For smaller businesses, there’s an even bigger opportunity to demonstrate a social and ethical footprint by encouraging employees to co-create solutions.

Social impact is crucial

Under the United Nations Sustainable Development Goals, a lot of DE&I initiatives fall into goal 3 (good health and wellbeing), goal 5 (gender equality) and goal 10 (reduced inequalities). But what a lot of people tend to assume is that DE&I stops outside the office. In reality, the effects are far more wide-reaching.

For example, did you know 64% of millennials won’t take a job if their employee doesn’t have a strong CSR policy? Or that 83% will be more loyal to a company that helps them contribute to social and environmental issues? According to Forbes, that number increases exponentially when it comes to Gen Z: set to make up 30% of the workforce in just two years.

For smaller businesses, there’s an even bigger opportunity to demonstrate a social and ethical footprint by encouraging employees to co-create solutions. Unlike larger organizations that have many protocols to follow, SMEs have the flexibility to speak up, act fast and follow through. Whether Black Lives Matter, Stop Asian Hate, MeToo or environmental concerns; stakeholders will value an authentic stance on all kinds of issues that affect all members of society.
For smaller businesses, there’s an even bigger opportunity to demonstrate a social and ethical footprint by encouraging employees to co-create solutions.

2 women at co-working space do fist-bump

DEI fosters employee wellbeing and mental health

DE&I is also critical to foster overall wellbeing at work. The WHO’s 2022 Mental Health At Work Study found that poor working environments, exacerbated by discrimination and inequality, pose a risk to mental health. Given the high numbers in our adult population who spend a huge amount of time at work, employers and SMEs should recognize the psychosocial risks for employees, many of whom are vulnerable.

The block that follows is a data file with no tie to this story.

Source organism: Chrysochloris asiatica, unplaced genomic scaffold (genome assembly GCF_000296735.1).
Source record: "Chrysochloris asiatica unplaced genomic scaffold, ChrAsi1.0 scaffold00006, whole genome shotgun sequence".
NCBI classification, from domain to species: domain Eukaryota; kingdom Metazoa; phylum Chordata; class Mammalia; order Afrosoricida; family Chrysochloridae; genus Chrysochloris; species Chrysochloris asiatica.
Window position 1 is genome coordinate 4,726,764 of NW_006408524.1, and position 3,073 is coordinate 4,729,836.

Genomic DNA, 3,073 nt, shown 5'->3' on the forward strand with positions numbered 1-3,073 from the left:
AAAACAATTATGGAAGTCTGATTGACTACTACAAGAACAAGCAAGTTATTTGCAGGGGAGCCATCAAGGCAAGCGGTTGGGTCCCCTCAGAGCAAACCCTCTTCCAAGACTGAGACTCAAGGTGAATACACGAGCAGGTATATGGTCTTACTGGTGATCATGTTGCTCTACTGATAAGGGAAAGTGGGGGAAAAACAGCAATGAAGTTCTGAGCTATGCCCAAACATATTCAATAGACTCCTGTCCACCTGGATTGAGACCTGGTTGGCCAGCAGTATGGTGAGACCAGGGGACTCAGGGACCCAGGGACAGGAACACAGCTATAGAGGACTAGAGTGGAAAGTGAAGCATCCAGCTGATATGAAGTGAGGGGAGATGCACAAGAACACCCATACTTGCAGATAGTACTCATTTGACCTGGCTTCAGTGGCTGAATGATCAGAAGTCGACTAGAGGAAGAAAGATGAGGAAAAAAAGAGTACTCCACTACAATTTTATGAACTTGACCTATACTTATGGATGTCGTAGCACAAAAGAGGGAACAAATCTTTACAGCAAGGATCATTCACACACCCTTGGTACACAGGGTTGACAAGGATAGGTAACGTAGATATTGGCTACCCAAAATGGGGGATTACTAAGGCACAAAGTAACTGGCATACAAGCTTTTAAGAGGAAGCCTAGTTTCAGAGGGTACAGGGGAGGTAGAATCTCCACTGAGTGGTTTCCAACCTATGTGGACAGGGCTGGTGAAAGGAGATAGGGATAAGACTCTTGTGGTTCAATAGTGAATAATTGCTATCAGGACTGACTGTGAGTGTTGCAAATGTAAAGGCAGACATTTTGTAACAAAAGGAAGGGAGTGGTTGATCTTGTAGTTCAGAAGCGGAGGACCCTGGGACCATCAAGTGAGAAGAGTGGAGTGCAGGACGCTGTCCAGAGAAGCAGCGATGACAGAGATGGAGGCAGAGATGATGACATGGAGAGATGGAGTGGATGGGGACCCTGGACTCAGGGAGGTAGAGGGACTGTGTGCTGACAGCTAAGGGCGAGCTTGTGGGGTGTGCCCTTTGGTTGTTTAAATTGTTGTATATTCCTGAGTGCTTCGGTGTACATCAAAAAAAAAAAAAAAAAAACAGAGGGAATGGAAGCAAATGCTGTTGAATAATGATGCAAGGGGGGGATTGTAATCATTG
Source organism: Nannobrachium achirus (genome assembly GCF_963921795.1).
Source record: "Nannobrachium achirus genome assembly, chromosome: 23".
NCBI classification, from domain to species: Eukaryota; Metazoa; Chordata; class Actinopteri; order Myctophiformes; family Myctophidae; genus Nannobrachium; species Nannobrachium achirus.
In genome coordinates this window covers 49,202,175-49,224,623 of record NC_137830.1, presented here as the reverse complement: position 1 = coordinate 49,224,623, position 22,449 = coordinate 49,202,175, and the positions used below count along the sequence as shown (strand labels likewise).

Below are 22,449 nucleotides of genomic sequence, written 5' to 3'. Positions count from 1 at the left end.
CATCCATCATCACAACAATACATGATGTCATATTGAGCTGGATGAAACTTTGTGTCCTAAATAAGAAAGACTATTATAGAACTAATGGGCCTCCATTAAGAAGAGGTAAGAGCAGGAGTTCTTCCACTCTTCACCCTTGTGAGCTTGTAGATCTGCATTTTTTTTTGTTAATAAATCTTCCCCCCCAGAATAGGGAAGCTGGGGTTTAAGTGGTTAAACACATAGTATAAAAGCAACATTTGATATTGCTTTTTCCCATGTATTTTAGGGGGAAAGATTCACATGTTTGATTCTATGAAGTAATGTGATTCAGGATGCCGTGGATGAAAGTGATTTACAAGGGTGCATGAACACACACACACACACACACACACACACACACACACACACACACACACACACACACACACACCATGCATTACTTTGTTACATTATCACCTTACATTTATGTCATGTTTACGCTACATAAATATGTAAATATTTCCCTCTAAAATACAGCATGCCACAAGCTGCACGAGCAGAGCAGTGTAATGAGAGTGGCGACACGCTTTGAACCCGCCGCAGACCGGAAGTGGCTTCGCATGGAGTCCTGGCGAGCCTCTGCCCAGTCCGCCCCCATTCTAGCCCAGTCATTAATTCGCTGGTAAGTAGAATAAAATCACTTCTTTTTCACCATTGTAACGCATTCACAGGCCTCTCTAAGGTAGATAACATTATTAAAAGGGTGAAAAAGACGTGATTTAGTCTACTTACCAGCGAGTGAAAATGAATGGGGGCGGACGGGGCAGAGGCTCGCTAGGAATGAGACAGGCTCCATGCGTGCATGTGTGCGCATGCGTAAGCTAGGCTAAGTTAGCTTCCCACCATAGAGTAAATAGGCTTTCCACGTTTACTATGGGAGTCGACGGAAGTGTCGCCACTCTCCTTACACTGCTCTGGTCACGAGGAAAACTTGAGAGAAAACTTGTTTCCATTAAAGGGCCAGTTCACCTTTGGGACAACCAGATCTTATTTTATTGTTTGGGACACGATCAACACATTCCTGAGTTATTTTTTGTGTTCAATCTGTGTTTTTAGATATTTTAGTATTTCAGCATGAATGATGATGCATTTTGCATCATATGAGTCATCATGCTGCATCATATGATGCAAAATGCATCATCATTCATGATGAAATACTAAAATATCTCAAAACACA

The WHO warns that work can be a setting which amplifies wider issues that negatively affect mental health, including discrimination and inequality based on factors such as, race, sex, gender identity, sexual orientation, disability, social origin, migrant status, religion or age. As well as training managers to spot workplace risk, the WHO also recommends organizational interventions such as workplace environment assessments to mitigate risks to mental health.

And finally – don’t forget that purpose-driven businesses with a proud social conscience have a better chance of selling to today’s consumers. Retail customers are increasingly looking to support businesses that are inclusive, sustainable and human-centric.

There’s no better time to foster a DE&I culture in your own business. It means you can retain talent, drive reputation in your industry, attract customers and simply make the world a better place to live and work in.

For more tips on building an ethical business and minimizing your impact on the environment, check out more people and culture stories here.
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About the Author
the author bio

Net Supatravanij

Co-founder, ila

Net is a UN Women speaker and co-founder of Ila, a social enterprise helping businesses and start ups achieve gender equality in the workplace. Originally from Bangkok, Net now lives in London.